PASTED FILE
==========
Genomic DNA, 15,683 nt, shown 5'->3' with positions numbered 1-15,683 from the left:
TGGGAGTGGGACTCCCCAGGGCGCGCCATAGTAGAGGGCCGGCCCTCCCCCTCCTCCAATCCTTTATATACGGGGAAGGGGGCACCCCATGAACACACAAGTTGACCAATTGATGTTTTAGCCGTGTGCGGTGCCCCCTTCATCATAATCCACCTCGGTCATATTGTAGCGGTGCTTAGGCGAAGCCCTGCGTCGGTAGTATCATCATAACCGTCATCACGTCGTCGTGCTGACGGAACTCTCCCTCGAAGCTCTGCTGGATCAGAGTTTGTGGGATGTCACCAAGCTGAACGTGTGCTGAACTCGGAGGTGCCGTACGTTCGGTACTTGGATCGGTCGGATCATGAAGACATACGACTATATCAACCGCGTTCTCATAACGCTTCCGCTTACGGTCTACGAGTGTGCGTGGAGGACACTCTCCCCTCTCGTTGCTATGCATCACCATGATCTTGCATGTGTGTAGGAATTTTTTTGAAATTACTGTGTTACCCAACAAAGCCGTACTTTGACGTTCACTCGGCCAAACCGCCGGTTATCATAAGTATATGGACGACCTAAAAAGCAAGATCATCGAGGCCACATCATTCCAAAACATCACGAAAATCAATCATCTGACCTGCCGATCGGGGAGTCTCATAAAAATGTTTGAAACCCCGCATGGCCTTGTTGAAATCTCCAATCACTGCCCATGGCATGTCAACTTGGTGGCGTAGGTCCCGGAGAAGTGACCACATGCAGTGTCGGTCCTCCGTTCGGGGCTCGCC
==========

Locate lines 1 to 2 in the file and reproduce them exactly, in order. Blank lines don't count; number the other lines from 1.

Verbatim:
Genomic DNA, 15,683 nt, shown 5'->3' with positions numbered 1-15,683 from the left:
TGGGAGTGGGACTCCCCAGGGCGCGCCATAGTAGAGGGCCGGCCCTCCCCCTCCTCCAATCCTTTATATACGGGGAAGGGGGCACCCCATGAACACACAAGTTGACCAATTGATGTTTTAGCCGTGTGCGGTGCCCCCTTCATCATAATCCACCTCGGTCATATTGTAGCGGTGCTTAGGCGAAGCCCTGCGTCGGTAGTATCATCATAACCGTCATCACGTCGTCGTGCTGACGGAACTCTCCCTCGAAGCTCTGCTGGATCAGAGTTTGTGGGATGTCACCAAGCTGAACGTGTGCTGAACTCGGAGGTGCCGTACGTTCGGTACTTGGATCGGTCGGATCATGAAGACATACGACTATATCAACCGCGTTCTCATAACGCTTCCGCTTACGGTCTACGAGTGTGCGTGGAGGACACTCTCCCCTCTCGTTGCTATGCATCACCATGATCTTGCATGTGTGTAGGAATTTTTTTGAAATTACTGTGTTACCCAACAAAGCCGTACTTTGACGTTCACTCGGCCAAACCGCCGGTTATCATAAGTATATGGACGACCTAAAAAGCAAGATCATCGAGGCCACATCATTCCAAAACATCACGAAAATCAATCATCTGACCTGCCGATCGGGGAGTCTCATAAAAATGTTTGAAACCCCGCATGGCCTTGTTGAAATCTCCAATCACTGCCCATGGCATGTCAACTTGGTGGCGTAGGTCCCGGAGAAGTGACCACATGCAGTGTCGGTCCTCCGTTCGGGGCTCGCC